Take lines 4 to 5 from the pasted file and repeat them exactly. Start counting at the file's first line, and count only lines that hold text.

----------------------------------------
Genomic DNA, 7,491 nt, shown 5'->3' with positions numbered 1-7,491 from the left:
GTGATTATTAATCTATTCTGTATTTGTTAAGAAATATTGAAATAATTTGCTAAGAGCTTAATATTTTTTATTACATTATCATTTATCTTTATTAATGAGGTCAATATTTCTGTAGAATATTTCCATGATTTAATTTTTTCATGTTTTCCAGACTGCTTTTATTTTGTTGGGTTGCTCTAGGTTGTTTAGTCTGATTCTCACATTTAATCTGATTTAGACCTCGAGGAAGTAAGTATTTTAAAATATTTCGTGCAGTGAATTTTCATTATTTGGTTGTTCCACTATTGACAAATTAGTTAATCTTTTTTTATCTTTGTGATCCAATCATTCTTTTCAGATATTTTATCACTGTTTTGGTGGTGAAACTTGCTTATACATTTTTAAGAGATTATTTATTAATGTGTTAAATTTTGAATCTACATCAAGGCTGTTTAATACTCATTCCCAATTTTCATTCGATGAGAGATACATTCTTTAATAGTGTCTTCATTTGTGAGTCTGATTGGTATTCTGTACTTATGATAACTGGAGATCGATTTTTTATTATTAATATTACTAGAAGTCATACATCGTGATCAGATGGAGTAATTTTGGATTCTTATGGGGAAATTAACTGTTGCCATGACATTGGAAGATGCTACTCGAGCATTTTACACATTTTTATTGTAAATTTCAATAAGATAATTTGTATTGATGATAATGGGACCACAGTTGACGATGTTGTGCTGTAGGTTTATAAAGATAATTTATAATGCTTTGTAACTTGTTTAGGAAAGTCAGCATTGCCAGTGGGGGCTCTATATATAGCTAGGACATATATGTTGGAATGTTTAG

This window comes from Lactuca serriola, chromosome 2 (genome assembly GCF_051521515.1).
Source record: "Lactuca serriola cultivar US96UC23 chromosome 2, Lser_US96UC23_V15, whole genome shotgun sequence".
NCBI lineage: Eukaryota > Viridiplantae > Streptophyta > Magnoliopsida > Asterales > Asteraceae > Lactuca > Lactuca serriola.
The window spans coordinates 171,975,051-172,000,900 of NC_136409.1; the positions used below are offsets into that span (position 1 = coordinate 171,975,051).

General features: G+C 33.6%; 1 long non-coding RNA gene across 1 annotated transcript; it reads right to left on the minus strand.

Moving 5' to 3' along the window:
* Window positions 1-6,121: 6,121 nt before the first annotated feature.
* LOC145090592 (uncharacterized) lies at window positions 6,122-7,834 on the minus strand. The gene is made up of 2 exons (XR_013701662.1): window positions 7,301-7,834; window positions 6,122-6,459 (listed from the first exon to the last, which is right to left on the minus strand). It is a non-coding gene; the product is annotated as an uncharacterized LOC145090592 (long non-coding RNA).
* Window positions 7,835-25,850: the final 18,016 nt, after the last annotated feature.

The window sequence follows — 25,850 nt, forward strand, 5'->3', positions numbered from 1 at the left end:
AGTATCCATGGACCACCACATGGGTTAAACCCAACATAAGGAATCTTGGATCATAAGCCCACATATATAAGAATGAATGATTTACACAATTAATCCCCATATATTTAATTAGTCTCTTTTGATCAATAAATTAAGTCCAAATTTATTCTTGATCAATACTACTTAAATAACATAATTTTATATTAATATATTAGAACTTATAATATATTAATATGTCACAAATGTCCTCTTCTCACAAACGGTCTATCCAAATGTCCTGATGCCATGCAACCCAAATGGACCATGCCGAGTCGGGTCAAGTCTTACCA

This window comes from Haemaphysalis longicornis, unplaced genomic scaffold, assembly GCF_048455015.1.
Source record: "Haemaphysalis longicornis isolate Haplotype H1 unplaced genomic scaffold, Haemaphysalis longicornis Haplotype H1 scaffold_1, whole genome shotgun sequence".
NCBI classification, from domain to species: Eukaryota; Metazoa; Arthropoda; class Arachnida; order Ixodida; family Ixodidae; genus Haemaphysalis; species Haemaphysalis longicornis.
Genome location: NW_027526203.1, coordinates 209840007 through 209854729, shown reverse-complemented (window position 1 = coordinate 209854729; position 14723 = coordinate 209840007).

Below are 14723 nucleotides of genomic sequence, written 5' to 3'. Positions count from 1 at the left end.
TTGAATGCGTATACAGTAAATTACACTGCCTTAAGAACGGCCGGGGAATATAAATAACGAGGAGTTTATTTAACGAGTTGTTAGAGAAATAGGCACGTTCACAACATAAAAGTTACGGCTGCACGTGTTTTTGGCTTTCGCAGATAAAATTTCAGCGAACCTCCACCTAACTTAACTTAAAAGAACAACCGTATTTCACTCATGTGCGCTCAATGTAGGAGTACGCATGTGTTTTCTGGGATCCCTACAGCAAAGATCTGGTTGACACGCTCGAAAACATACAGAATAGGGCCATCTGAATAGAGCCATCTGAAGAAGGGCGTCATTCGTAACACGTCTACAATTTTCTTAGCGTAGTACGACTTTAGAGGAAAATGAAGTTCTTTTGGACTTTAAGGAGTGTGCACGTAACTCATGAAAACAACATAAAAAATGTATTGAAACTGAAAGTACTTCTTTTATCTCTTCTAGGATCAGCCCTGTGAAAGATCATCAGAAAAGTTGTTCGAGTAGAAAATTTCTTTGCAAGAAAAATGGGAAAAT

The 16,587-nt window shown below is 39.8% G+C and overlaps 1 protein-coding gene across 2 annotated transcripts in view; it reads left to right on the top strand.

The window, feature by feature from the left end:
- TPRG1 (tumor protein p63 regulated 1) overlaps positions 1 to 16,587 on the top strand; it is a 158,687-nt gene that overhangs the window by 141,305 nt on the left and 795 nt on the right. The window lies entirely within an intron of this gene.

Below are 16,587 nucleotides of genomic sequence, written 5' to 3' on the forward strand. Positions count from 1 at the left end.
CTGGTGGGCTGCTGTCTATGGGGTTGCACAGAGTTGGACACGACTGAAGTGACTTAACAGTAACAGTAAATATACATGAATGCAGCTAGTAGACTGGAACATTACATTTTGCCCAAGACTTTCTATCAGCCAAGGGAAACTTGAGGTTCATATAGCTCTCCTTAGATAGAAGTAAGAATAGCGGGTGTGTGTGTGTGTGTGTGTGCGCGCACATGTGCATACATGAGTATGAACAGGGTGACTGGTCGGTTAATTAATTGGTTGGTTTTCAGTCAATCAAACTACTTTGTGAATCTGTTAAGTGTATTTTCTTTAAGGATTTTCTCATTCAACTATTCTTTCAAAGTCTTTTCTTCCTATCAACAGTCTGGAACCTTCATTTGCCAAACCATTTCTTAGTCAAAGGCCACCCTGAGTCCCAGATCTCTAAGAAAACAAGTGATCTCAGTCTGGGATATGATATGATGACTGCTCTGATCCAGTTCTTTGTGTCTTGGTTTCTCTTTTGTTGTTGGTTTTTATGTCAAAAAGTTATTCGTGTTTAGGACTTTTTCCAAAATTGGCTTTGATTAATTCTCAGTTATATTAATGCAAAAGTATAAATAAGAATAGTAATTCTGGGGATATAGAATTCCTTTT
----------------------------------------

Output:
Source record: "Lactuca serriola cultivar US96UC23 chromosome 2, Lser_US96UC23_V15, whole genome shotgun sequence".
NCBI lineage: Eukaryota > Viridiplantae > Streptophyta > Magnoliopsida > Asterales > Asteraceae > Lactuca > Lactuca serriola.